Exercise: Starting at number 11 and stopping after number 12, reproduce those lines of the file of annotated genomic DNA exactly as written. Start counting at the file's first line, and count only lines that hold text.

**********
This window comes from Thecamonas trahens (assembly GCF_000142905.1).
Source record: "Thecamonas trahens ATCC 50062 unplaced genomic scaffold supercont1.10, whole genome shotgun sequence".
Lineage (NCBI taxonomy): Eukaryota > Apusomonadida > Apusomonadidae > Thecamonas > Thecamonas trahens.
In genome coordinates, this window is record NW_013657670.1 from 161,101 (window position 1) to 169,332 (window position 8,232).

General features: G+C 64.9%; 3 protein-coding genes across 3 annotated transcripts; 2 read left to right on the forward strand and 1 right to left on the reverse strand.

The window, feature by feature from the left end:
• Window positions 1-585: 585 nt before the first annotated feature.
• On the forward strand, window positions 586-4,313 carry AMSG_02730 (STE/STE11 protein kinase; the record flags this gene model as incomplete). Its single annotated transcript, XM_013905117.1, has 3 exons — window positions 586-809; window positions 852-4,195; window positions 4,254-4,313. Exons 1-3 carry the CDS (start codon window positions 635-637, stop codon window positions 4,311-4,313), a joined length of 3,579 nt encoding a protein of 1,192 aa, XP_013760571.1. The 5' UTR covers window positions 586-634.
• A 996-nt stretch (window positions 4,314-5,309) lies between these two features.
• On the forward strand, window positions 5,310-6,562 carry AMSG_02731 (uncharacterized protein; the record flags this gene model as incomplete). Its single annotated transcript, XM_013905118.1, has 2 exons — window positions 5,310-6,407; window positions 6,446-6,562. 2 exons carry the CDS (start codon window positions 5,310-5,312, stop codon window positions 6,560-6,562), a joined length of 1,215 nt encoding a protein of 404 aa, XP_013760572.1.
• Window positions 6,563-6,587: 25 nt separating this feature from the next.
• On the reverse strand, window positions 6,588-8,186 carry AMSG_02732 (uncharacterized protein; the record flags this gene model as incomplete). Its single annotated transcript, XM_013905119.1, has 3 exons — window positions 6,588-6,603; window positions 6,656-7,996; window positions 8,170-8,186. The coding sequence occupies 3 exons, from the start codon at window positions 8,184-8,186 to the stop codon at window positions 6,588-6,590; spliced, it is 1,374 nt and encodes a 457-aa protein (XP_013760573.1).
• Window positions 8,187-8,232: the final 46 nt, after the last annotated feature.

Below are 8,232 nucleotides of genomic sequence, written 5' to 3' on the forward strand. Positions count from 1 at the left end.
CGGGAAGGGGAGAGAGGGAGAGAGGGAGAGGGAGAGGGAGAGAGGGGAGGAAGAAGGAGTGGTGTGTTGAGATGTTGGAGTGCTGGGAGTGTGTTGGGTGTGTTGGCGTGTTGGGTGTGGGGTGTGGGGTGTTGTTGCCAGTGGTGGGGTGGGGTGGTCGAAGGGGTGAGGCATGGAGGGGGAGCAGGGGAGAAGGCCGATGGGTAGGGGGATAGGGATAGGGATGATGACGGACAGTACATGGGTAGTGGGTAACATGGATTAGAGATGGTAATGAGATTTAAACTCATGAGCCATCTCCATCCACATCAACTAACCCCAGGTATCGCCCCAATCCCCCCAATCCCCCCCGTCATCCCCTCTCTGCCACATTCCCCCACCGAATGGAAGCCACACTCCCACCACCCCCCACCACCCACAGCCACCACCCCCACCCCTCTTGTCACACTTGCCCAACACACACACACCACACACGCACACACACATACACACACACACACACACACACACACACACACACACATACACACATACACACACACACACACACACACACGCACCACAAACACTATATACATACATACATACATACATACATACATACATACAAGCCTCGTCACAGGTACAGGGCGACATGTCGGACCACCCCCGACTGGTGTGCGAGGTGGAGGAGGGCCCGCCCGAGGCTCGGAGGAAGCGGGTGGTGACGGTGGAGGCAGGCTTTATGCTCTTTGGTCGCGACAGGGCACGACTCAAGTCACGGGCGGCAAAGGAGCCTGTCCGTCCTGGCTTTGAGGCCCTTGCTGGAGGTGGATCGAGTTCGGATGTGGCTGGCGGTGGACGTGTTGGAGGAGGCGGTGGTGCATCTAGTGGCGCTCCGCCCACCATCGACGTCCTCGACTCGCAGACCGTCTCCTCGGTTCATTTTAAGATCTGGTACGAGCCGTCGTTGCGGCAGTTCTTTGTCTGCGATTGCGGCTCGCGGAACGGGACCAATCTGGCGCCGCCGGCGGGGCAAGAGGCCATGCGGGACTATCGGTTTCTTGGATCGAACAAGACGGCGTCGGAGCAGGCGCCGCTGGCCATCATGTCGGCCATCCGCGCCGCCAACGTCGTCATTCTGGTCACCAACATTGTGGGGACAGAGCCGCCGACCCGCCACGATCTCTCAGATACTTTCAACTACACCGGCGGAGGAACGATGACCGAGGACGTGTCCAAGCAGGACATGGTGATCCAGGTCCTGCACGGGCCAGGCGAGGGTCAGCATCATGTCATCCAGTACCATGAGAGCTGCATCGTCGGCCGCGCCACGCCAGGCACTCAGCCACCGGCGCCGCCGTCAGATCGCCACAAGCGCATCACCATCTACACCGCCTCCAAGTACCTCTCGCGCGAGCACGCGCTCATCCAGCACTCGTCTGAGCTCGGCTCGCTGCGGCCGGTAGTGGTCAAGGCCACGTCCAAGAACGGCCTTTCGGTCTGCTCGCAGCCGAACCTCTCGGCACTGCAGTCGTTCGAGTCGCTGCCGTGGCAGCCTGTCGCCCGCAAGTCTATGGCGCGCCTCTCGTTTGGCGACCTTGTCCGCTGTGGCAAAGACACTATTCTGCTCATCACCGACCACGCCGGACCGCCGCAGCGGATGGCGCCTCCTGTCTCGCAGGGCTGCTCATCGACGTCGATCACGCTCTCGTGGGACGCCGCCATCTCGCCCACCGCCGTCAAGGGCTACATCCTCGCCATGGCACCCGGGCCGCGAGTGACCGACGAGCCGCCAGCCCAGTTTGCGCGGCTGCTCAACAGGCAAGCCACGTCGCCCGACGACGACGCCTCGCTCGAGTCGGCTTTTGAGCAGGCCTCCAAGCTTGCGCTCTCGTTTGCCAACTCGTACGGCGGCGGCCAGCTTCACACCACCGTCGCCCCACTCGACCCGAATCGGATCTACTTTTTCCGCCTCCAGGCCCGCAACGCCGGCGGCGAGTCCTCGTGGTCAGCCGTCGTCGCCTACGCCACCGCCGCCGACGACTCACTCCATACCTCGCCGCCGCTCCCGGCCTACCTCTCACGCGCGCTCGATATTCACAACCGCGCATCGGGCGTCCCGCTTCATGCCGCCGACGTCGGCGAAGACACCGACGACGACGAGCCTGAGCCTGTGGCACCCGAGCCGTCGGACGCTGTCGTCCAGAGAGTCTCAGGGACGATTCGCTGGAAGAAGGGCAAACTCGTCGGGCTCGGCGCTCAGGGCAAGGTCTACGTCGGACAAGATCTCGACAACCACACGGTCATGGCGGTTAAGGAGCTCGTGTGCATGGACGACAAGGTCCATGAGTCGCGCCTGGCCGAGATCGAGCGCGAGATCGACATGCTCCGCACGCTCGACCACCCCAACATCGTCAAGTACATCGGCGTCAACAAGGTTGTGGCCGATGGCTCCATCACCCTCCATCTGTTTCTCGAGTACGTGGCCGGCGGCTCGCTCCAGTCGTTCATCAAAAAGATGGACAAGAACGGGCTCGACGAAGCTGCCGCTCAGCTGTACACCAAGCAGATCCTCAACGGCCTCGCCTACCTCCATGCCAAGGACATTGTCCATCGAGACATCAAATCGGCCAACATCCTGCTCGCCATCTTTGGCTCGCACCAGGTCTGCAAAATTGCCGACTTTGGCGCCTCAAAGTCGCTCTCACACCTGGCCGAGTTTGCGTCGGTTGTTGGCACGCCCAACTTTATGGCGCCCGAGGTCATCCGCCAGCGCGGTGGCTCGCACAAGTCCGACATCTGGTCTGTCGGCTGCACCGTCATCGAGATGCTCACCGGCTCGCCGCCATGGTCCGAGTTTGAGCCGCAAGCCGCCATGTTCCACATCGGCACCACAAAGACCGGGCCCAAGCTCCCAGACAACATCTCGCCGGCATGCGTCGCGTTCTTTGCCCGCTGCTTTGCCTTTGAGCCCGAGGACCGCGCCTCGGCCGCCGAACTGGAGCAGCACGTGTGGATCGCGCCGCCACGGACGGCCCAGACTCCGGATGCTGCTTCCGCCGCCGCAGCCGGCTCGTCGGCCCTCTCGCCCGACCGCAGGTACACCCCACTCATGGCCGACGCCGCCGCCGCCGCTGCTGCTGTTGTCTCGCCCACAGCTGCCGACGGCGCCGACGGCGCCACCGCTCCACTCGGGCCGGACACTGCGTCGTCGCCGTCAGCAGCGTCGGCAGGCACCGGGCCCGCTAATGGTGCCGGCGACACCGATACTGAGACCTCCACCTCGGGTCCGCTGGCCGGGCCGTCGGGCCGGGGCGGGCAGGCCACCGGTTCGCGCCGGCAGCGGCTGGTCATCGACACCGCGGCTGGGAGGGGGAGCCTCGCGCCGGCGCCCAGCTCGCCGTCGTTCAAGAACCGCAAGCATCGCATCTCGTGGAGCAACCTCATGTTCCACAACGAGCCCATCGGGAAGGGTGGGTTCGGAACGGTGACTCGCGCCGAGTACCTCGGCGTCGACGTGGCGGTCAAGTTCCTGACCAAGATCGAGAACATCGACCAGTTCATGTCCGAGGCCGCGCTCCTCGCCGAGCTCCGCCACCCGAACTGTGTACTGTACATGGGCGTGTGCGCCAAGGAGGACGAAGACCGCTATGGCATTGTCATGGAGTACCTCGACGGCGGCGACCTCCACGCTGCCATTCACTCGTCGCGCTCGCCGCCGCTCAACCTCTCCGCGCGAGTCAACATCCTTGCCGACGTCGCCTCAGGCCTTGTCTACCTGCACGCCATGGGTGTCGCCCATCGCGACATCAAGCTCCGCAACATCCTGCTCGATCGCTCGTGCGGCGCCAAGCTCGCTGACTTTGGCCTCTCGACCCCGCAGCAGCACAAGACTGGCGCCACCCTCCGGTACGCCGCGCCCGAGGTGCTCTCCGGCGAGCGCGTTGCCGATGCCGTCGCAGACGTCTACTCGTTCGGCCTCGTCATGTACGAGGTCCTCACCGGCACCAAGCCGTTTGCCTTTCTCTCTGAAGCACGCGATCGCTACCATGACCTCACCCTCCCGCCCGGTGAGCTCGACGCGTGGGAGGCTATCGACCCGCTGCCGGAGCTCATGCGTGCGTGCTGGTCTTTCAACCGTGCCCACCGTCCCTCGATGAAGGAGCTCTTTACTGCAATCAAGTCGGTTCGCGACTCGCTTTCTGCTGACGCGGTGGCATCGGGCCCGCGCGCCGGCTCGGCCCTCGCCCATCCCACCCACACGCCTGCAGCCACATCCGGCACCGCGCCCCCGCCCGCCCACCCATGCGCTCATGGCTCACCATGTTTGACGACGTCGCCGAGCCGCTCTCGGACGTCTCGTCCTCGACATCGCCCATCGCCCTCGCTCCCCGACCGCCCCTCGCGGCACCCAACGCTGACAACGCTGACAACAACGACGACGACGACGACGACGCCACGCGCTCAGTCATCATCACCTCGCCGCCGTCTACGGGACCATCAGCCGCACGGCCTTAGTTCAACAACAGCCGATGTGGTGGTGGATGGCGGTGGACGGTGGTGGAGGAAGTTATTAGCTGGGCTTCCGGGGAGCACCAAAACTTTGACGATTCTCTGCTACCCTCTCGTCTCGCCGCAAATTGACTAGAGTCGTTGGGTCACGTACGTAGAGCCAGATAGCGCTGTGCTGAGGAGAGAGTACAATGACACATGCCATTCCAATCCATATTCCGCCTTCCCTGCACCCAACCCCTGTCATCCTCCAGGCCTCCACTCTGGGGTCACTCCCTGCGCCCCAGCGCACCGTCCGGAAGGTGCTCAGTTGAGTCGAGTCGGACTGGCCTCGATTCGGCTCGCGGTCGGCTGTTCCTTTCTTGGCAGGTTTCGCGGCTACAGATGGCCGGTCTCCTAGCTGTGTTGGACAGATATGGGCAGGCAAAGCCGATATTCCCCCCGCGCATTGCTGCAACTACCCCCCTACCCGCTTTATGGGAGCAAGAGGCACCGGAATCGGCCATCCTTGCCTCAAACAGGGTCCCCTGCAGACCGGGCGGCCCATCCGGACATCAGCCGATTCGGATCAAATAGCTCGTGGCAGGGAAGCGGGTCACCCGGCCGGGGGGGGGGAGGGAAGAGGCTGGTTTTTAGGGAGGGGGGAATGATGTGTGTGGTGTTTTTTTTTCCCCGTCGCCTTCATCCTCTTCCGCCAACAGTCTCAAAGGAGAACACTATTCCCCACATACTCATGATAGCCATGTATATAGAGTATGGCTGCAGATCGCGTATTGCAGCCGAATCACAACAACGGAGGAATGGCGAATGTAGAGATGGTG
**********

• Window positions 6,563-6,587: 25 nt separating this feature from the next.
• On the reverse strand, window positions 6,588-8,186 carry AMSG_02732 (uncharacterized protein; the record flags this gene model as incomplete). Its single annotated transcript, XM_013905119.1, has 3 exons — window positions 6,588-6,603; window positions 6,656-7,996; window positions 8,170-8,186. The coding sequence occupies 3 exons, from the start codon at window positions 8,184-8,186 to the stop codon at window positions 6,588-6,590; spliced, it is 1,374 nt and encodes a 457-aa protein (XP_013760573.1).